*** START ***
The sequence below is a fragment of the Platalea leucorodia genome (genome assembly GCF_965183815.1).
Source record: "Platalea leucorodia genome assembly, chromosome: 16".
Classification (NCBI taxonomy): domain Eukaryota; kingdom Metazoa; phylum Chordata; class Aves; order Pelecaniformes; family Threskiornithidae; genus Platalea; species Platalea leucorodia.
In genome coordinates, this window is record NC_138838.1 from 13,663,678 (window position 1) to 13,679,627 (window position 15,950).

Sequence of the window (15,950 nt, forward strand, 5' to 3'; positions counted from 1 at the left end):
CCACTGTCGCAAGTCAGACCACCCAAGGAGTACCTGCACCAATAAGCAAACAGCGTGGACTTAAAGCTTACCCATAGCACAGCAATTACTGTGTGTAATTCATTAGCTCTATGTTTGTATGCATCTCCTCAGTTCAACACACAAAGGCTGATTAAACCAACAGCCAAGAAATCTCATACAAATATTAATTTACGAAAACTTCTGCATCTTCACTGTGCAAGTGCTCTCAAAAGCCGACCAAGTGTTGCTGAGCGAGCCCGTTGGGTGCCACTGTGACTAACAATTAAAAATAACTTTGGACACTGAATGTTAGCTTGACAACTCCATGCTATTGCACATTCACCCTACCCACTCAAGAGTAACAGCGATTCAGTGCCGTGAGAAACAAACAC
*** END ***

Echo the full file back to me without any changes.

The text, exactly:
The sequence below is a fragment of the Platalea leucorodia genome (genome assembly GCF_965183815.1).
Source record: "Platalea leucorodia genome assembly, chromosome: 16".
Classification (NCBI taxonomy): domain Eukaryota; kingdom Metazoa; phylum Chordata; class Aves; order Pelecaniformes; family Threskiornithidae; genus Platalea; species Platalea leucorodia.
In genome coordinates, this window is record NC_138838.1 from 13,663,678 (window position 1) to 13,679,627 (window position 15,950).

Sequence of the window (15,950 nt, forward strand, 5' to 3'; positions counted from 1 at the left end):
CCACTGTCGCAAGTCAGACCACCCAAGGAGTACCTGCACCAATAAGCAAACAGCGTGGACTTAAAGCTTACCCATAGCACAGCAATTACTGTGTGTAATTCATTAGCTCTATGTTTGTATGCATCTCCTCAGTTCAACACACAAAGGCTGATTAAACCAACAGCCAAGAAATCTCATACAAATATTAATTTACGAAAACTTCTGCATCTTCACTGTGCAAGTGCTCTCAAAAGCCGACCAAGTGTTGCTGAGCGAGCCCGTTGGGTGCCACTGTGACTAACAATTAAAAATAACTTTGGACACTGAATGTTAGCTTGACAACTCCATGCTATTGCACATTCACCCTACCCACTCAAGAGTAACAGCGATTCAGTGCCGTGAGAAACAAACAC